Round 31: Nick Sprengel LHP from El Dorado HS (CA): did not sign.  A strong commitment to the U of San Diego, Sprengel was never likely to sign.

Round 32: Dalton DiNatale 3B COL jr Arizona State U.   Slashed just .232/.326/.341  in the GCL 23/10 K/bb in 82abs, 1 hr, 2 sbs.  I would have expected more from a Pac-12 hitter in the GCL.  Trending Down.

Round 33: Angelo La Bruna SS COL 5S  from U. Southern California.  Slashed .269/.303/.355 in the GCL with 15/3 k/bb in 93 Abs, 0 homers.  Drafted as a SS but played 1B; anytime you have a 5th year senior in the rookie league who hits zero homers, warning flags go up.  Trending Down.

Round 34: Tyler Watson LHP from Perry HS (AZ).  1-1, 0.00 ERA  and 16/4 k/bb in 13ip, 1.81 fip, .226 babip in the GCL.  The Nats final over-slot signee ($300k over slot likely on top of the $100k you can throw at any post 10th rounder compensates him on a par as a mid 4th rounder), Watson did not disappoint.  He’s young but he looked dominant in his first pro innings.  I’ll bet he stays in XST and debuts next year on a short-A squad.  Trending Up.

Round 35: Coco Montes SS from Coral Gables HS (FL): did not sign.  Montes honored his commitment to South Florida.

Round 36: Taylor Bush SS from The Linfield School (CA): did not sign.  Bush honored his commitment to Westmont College.

Round 37: Steven DiPuglia SS from Cooper City HS (FL): did not sign.  DiPuglia  honored his commitment to Western Kentucky.

Round 38: Matt Morales SS from Wellington Community HS (FL): did not sign.  Morales honored his commitment to Stetson University.

Round 39: Jake Jefferies 2B COL jr  from Cal. State Fullerton.  Slashed .241/.276/.296  in Short-A.  5/2 K/BB in 54ABs, 0 homers, 3 steals in part time MIF.  Zero power.  Good bat control though.  The Nats have drafted Jefferies multiple times so they clearly see something in him; he sticks around for a bit even given his unimpressive 2015 campaign.  Trending steady.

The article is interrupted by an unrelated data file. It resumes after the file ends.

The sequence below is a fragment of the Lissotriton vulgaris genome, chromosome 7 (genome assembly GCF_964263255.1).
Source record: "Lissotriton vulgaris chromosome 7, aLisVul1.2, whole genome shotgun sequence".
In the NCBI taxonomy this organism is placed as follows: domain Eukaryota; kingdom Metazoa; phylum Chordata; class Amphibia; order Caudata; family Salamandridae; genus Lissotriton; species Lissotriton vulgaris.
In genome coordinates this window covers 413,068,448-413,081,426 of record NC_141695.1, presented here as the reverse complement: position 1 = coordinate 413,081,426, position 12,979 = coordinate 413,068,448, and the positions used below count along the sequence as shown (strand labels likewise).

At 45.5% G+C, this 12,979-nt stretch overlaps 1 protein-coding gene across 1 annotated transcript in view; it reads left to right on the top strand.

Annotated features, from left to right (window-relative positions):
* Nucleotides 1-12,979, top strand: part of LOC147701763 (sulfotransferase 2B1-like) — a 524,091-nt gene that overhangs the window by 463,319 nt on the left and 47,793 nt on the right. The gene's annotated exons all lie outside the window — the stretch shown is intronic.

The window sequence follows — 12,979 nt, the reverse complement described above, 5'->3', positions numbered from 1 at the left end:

Round 40: Parker Quinn 1B from The Benjamin School (FL): did not sign.  Quinn honored his commitment to Hofstra.

 


Trending Summary:

  • Trending Up (7): Stevenson, Rivera, Glover, Lee, Schrock, Brinley, Watson
  • Trending steady (11): Perkins, Wiseman, Hearn, Crownover, Borne, Peterson, Dulin, Harmening, Van Vossen, Pantoja, Jefferies
  • Trending Down (12): Kerian, Guilbeau, Mooney, Sagdal, Rodriguez, Brandt, Pirro, Boghosian, Copping, Deitrick, DiNatale, La Bruna
  • Did Not Sign (10): Lemieux, Reeves, Rash, Smith, Sprengel, Montes, Bush, DiPuglia, Morales, Quinn

Executive Summary

I like what I see out of a handful of guys, and its great to see a couple of the lower-draft pick guys pop up a bit.  I want to see more out of Perkins and Wiseman in particular; their success makes or breaks this draft.  The three over-slot guys (Glover, Schrock, Watsh) all performed well, indicating great use of those funds by the Nats brain-trust.


PS: I created an XLS to do this analysis; if you prefer, you can look at it in Google XLS or use the select cut-n-pasted info below:

Round Player/Pos 2015 Level Basic Stats
2 Andrew Stevenson, of GCL-Short-A->LowA .305/.358/.376
2 Blake Perkins, of GCL .210/.265/.281
3 Rhett Wiseman, of Short-A .248/.307/.376
4 Mariano Rivera, rhp Short-A 1-2, 5.45
5 Taylor Hearn, lhp GCL 1-5, 3.56
6 Matt Crownover, lhp Short-A 1-4, 3.81
7 Grant Borne, lhp Short-A 1-4, 3.59
8 Koda Glover, rhp Short-A -> LowA 1-1, 1.80
9 David Kerian, 1b Short-A .251/.336/.338
10 Taylor Guilbeau, lhp GCL 3-3, 3.54
11 Lee, Andrew RHP GCL-Short-A->LowA 5-1, 1.63 ERA
12 Peterson, Tommy RHP Short-A 0-0, 2.66
13 Schrock, Max 2B Short-A .308/.355/.448
14 Lemieux, Mack LHP did not sign
15 Mooney, Kevin RHP Short-A 1-0, 5.40 ERA
16 Sagdal, Ian SS Short-A .235/.323/.327
17 Dulin, Dalton 2B Short-A .273/.410/.354
18 Rodriguez, Melvin 2B Short-A .200/.294/.282
19 Brandt, Clayton SS GCL .193/.304/.261
20 Reeves, John C did not sign
21 Pirro, Matt RHP GCL -> ShortA 0-0 3.71 ERA
22 Boghosian, Adam RHP GCL -> ShortA 3-0, 4.28 era
23 Rash, Alec RHP did not sign